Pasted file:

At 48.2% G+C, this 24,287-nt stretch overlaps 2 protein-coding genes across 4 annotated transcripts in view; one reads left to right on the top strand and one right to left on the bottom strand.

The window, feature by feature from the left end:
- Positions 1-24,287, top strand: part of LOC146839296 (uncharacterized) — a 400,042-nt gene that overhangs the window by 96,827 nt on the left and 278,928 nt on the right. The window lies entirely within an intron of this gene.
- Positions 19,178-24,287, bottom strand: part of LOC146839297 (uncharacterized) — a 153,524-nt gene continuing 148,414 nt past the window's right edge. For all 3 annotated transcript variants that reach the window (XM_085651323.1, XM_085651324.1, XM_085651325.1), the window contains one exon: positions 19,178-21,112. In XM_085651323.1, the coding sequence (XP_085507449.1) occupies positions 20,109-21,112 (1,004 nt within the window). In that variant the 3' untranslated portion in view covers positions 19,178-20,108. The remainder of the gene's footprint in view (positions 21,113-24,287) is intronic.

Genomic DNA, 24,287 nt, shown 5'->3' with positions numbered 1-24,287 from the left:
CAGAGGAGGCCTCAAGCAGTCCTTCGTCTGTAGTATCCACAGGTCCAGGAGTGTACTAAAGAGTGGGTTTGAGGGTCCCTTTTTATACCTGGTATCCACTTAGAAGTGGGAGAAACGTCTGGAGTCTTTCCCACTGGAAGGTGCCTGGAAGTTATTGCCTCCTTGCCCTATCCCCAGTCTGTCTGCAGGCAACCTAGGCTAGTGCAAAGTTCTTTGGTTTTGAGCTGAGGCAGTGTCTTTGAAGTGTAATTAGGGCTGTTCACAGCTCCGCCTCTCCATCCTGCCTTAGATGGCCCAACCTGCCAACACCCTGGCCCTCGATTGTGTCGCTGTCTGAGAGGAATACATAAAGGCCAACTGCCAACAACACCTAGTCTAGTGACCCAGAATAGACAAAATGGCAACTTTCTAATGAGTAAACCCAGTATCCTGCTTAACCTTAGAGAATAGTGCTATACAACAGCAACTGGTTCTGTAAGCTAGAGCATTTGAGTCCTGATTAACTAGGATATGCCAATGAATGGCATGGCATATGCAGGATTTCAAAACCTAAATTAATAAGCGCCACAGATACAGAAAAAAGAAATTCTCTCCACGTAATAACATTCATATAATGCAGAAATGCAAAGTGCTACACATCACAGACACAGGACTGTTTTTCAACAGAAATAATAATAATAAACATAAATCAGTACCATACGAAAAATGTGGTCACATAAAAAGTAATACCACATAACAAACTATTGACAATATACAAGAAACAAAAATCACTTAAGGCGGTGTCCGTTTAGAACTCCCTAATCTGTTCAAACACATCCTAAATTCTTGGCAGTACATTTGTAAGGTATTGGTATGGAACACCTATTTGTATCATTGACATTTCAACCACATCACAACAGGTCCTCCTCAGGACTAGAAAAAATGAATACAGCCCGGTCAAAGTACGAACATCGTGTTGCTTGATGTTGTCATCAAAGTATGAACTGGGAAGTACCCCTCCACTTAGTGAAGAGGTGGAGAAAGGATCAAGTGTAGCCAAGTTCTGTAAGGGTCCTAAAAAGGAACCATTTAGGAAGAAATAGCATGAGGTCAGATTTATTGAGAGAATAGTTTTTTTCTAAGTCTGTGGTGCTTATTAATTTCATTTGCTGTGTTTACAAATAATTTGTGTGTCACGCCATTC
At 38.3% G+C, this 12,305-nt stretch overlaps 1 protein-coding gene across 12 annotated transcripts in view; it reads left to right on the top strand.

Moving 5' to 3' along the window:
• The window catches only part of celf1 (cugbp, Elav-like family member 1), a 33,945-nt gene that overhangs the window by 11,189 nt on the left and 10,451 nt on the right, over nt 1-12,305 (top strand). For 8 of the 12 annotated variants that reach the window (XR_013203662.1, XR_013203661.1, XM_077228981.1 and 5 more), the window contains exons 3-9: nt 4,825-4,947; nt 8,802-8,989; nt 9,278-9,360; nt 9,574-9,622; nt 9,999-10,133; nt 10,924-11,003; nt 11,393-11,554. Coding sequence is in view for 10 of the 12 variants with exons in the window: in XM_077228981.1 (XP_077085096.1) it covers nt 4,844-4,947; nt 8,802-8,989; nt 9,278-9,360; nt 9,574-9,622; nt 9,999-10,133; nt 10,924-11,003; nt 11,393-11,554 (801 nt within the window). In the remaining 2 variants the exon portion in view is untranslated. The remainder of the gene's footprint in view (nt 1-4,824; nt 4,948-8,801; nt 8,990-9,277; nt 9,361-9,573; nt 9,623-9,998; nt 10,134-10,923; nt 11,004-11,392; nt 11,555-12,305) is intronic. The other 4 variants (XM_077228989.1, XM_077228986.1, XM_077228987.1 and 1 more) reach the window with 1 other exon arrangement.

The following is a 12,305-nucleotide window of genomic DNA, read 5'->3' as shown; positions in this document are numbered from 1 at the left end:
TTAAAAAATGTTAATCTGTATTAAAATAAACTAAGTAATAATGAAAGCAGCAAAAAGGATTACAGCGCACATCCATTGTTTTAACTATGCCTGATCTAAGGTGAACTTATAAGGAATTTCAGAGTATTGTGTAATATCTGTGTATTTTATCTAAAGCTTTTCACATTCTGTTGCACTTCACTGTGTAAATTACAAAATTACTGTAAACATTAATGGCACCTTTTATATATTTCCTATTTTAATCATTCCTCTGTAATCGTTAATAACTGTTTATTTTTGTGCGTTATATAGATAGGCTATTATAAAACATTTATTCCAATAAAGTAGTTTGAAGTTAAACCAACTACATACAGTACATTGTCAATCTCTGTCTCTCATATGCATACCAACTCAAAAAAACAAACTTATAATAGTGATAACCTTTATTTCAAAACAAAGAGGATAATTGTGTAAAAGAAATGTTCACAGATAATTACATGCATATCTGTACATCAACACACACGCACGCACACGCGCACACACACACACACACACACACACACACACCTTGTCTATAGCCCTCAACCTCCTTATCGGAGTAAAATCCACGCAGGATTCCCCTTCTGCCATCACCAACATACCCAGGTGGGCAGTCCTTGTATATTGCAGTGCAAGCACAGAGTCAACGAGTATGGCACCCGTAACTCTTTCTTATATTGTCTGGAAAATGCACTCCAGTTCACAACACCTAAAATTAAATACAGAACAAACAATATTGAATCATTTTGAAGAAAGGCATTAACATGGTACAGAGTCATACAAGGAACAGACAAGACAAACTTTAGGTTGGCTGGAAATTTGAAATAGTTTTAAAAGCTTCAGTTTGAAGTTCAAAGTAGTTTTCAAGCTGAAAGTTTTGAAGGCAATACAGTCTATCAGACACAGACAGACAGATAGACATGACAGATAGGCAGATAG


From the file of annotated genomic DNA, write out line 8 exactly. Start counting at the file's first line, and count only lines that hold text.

Moving 5' to 3' along the window: